Building a Queue

Data Structures in JavaScript

Mathew Phillip Wheatley
4 min readNov 11, 2020


People Queue
Photo by Halacious on Unsplash

Every person has waited in a queue, whether it is at the grocery store or to get into you favorite concert. A queue’s operation is simple and intuitive, you get in the back of the line and wait your turn until your in the front of the line before exiting the queue. This is the same way the data structure of a queue works.

Node Class

In the person queue analogy, each person can be considered a node that contains some data and points the the next node. This node structure sounds very similar to the Node class create in the previous article Building a Singly Linked List, so let's pull that code.

Figure 1: Node Class

It is noted that the next property of this Node class defaults to null so it doesn't have to be defined at instantiation. From this point we need to create an overall Queue class which defines properties such as the front as well as back node of the queue in addition to several functions including add, remove, peek, and isEmpty.

Queue Class

To start, the Queue class needs to have a property that points to the front and back Node. Both of these property should default to null as the Queue will likely start empty.

Figure 2: Queue Class

From this point we can start adding functions to add and remove data to the Queue as well as a few helper utility functions.

Add Function

The add function will take in some data and add it to the back of the Queue. This will be done by first instantiating a new Node, assigning its data property to the passed in data. If the Queue already populated then the current last node’s next property must be updated to point to the newly created Node. Then the the last property of the Queue must be updated to be the newly created node. There is a second case where the Queue is empty so the last and first Node are the same.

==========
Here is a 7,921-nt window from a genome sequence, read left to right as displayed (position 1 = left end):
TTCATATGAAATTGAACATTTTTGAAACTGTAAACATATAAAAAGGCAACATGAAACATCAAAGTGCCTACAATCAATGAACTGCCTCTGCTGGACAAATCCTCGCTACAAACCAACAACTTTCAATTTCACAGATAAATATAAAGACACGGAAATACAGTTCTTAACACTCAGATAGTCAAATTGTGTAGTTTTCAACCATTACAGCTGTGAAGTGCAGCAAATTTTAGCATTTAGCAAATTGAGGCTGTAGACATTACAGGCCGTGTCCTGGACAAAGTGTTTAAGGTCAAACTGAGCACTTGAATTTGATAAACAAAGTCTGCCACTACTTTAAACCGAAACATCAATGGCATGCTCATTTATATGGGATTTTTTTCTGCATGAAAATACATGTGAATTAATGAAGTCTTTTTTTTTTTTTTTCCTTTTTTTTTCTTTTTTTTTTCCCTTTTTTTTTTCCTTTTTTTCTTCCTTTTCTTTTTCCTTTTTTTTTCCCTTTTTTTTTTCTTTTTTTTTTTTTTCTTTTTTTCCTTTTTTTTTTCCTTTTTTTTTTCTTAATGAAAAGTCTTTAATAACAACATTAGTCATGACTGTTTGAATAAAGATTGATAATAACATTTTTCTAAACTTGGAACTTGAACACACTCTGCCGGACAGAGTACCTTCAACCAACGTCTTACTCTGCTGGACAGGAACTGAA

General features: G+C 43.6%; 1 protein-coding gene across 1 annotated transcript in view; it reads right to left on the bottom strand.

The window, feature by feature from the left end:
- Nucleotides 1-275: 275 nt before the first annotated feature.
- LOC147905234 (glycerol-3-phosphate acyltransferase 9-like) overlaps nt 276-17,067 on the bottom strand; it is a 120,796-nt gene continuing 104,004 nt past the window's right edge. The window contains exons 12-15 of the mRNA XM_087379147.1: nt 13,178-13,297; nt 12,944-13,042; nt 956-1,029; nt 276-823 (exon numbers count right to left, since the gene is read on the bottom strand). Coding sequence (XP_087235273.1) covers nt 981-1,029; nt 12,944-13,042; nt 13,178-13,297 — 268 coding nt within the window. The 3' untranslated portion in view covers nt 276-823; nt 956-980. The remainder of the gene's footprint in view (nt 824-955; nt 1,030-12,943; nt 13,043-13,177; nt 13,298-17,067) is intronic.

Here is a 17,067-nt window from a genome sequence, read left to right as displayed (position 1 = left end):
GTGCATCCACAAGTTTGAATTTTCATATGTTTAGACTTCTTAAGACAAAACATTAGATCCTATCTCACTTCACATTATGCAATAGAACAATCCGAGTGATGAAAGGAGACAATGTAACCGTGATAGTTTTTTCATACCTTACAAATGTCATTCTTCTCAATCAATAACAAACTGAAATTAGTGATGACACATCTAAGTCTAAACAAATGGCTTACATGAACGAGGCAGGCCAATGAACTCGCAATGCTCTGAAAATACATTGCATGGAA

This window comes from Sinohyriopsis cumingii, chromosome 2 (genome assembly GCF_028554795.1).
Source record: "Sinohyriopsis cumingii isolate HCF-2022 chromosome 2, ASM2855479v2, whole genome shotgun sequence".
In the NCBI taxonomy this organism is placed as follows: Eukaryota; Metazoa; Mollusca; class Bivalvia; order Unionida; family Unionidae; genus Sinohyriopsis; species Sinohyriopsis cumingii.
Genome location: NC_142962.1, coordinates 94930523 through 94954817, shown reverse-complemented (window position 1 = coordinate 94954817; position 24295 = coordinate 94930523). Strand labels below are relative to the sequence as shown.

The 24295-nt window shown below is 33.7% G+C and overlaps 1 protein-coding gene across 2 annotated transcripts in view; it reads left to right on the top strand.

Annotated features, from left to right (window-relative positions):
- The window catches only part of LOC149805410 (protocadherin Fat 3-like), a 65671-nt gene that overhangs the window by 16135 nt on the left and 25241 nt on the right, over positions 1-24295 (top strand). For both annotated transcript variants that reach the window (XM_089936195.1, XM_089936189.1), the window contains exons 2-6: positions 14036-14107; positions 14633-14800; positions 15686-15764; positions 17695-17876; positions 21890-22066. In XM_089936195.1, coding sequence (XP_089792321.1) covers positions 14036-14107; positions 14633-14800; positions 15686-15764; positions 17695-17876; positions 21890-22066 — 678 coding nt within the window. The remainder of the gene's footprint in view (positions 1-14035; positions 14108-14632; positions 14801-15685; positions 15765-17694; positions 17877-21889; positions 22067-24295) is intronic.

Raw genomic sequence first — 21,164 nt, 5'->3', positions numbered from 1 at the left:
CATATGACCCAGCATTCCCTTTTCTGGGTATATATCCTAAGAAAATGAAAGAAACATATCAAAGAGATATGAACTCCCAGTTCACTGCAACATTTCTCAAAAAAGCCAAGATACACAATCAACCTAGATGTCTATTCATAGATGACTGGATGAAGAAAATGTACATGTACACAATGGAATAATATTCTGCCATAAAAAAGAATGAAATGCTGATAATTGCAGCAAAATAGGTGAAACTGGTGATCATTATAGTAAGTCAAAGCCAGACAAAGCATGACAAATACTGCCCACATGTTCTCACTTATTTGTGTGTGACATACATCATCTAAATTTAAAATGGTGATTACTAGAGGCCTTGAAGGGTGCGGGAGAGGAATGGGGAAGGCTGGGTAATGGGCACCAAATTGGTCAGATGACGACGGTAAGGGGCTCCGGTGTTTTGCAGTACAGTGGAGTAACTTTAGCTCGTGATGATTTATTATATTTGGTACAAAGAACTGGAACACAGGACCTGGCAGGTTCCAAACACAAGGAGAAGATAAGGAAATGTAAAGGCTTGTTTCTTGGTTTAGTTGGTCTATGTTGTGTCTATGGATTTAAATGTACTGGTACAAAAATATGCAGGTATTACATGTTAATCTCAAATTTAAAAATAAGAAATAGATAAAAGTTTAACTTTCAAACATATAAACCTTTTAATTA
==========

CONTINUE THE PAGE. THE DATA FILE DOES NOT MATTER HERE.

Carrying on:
Figure 3: Queue Class Add Function

Remove Function

In a Queue, the first Node is removed first and then the next one after it is assigned to be first. There is a special case when the Node being removed is the last Node therefore the last property of Queue must be set to null. This nuance can be hard to grasp at first but if you think about what happens as the Queue goes from two to one Node, the first node is set equal to the last node via the next function. Therefore when removing the last Node from the Queue the last property must be explicitly updated otherwise the add function would keep adding to the Queue.

Figure 4: Queue Class Remove Function

Peek Function

With the add and remove functions in place the Queue class is completely functional but some utility functions would be helpful. The peek function will simply return the front node without mutating the Queue.

Figure 5: Queue Class Peek Function

isEmpty Function

Finally, the isEmpty function will check if Queue itself is empty or not. This leverages the peek function and compares it return against null and then returns a boolean.

Figure 6: Queue Class isEmpty Function

Additional Discussion

If you have been keeping up with my “Data Structures in JavaScript” series you might have noticed that a Queue is very similar to a Stack. If you haven't, check out Building a Stack.



Mathew Phillip Wheatley

I am a software engineer with a mechanical background. Interests swing from aerospace, to woodworking, travel, skiing, hiking, running, climbing, and lasers.